25. @Daniel It is like running an imaginary network cable between your computer and a host at the other end, through the internet, ie “virtual”. Everything that is transmitted via that connection is secure and nobody can watch what you are doing ie “private”. That’s your Virtual Private Network. There is nothing wrong with VPN’s are almost all business use them to allow you to access their corporate network.

    However, you can use them for slightly more greyer purposes. If you also direct your network traffic down that “private” connection, it is as though you are connecting to the internet from the “host” location, not your own. This can be used to avoid any sort of geo-blocking. If this host is an anonymous server, you are effectively connecting to the internet from a phantom location with a phantom IP address can’t be traced by the internet. With no-one knowing who you are or what you are looking at, you can potentially access illegal information.

    It is pretty easy for them to track the source and destination of VPN traffic. They also generally know the destination addresses of anonymous server services. I think if it is not one of these, ie. a corporate office, then they would not be concerned. Of course, it only catches the people making noob mistakes as the experts have hundreds of ways of hiding the rest of it.

    I have also noticed a number of hotels are either blocking vpn traffic or doing something that makes it difficult to connect. A number of times recently, I have had to use my phone to connect into the office smoothly.

  26. @Seam M
    Yes but those things are open to interpretation and not by the victim. I know people who thought they purchased perfectly legal service online only to find the sites being tagged as criminal. Buying allergy medications that ends up being considered illegal drug etc. Sites that promote method to bypass blocked content…there are plenty of sites that lets you circumvent youTube restrictions and/or ad blocking, seems to fit into your definition. To the layman, that would seem like a legit site.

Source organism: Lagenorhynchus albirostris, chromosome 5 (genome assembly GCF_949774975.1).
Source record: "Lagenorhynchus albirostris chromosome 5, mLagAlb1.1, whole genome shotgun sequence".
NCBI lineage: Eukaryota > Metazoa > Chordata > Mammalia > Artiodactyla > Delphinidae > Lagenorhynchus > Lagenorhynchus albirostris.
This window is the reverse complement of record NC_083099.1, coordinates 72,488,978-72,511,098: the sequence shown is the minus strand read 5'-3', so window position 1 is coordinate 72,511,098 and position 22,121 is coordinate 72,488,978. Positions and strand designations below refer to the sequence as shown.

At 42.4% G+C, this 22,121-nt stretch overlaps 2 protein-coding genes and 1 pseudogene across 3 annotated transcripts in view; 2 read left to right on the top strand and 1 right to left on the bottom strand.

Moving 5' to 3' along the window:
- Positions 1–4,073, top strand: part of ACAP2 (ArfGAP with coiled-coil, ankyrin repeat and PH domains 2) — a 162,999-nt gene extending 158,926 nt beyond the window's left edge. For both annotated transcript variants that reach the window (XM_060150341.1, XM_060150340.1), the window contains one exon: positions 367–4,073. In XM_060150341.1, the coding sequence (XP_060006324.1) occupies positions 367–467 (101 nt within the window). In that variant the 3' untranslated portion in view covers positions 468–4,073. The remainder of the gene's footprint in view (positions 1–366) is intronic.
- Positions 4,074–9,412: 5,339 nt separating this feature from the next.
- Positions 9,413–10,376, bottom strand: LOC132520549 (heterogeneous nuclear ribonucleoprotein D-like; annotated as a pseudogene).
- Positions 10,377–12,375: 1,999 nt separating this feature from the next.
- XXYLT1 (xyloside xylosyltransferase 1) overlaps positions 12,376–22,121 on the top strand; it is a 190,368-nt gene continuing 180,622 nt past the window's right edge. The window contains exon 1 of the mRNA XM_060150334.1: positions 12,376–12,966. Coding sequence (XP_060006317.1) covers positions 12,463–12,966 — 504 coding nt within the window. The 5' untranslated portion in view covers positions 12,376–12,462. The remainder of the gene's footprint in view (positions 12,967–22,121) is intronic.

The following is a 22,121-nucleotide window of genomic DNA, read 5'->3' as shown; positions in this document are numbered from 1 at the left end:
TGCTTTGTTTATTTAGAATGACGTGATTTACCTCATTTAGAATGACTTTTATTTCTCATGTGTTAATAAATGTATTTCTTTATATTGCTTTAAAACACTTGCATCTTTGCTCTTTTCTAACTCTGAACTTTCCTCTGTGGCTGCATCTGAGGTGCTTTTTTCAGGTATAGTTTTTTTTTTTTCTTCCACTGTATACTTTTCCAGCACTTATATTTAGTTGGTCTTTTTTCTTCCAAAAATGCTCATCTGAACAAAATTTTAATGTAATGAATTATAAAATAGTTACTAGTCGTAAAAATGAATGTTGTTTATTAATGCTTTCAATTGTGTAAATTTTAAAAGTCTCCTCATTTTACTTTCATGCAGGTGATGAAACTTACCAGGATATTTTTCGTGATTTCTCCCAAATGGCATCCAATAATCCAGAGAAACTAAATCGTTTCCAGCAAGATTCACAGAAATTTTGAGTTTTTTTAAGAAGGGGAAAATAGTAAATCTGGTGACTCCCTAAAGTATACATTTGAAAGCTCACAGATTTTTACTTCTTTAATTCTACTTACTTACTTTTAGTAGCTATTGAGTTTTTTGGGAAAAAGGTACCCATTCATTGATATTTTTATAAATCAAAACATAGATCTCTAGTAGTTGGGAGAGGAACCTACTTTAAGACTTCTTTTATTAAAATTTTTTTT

My advise to vpn users is to make sure you subscribed to a really good vpn. Especially, one that does not have IP leak.

  27. Just add it to the list of banned UAE things. They began confiscating E-Cigarettes from carry-ons last year. Apparently illegal in Dubai? But Emirates says nothing about that when checking in and departing from the US. I’ve heard that Dubai customs makes good money from selling confiscated e-cigs since they can’t be purchased there.

  28. @Joe – Like everything in the UAE, it isn’t a problem until it is a problem and then it is a big problem. But to be honest, this isn’t really that different than anywhere else in the world. Anyone who thinks that the UAE is an oppressive state really doesn’t understand the reality here. There is an unspoken social covenant that everyone lives within and the so-called oppressive laws are only used to target those who are perceived to have violated it (of course, the issue of perception is subjective and where the rare extreme cases that draw media attention fall through the cracks).

    The UAE is not like most countries in the world because 80% of its population is foreign and transient. That means that the Government is always representative of the minority rather than the majority, and there really isn’t any other way to do it. The Emiratis are very welcoming of outside influence, but also need to protect their own history, culture and lifestyle from being completely eroded even as it evolves with the other influences aroudn it. That sometimes leads to situations where a law enacted may seem strange to the outside world when taken at face value, but is very relevant to the citizens of the Government that enacts it. This law is one of those.

  29. Jyee, there is a way to detect if someone is using a VPN. There are services that maintain a database of all proxy servers, updated daily. If you access one of those proxies then that could be flagged. In fact your access to that IP could even be blocked.

    Whether those services would sell to an authoritarian government is another matter of course, but it is possible.

  30. @Martin: There are plenty of other ways to detect VPNs besides IPs. The traffic of a VPN tunnel is usually pretty distinctive if you’re looking for it. I was quite surprised the first time I fired up my T-Mobile phone on the office WiFi and saw it VPN’ing to T-Mobile’s servers.

  31. What if i use vpn for facetime and whatsapp calls, will i be fined too?
    Can they track the device if they use a vpn on it? Will they fine me?

  32. Luckily, this is no longer the case in Dubai as UAE government announced that they are removing ban on vpn’s. Astrill still works great in this area.

  33. It is good to know that Dubai has opened up. I am n Astrill user as well and it would be great to have it working once I get to visit UAE.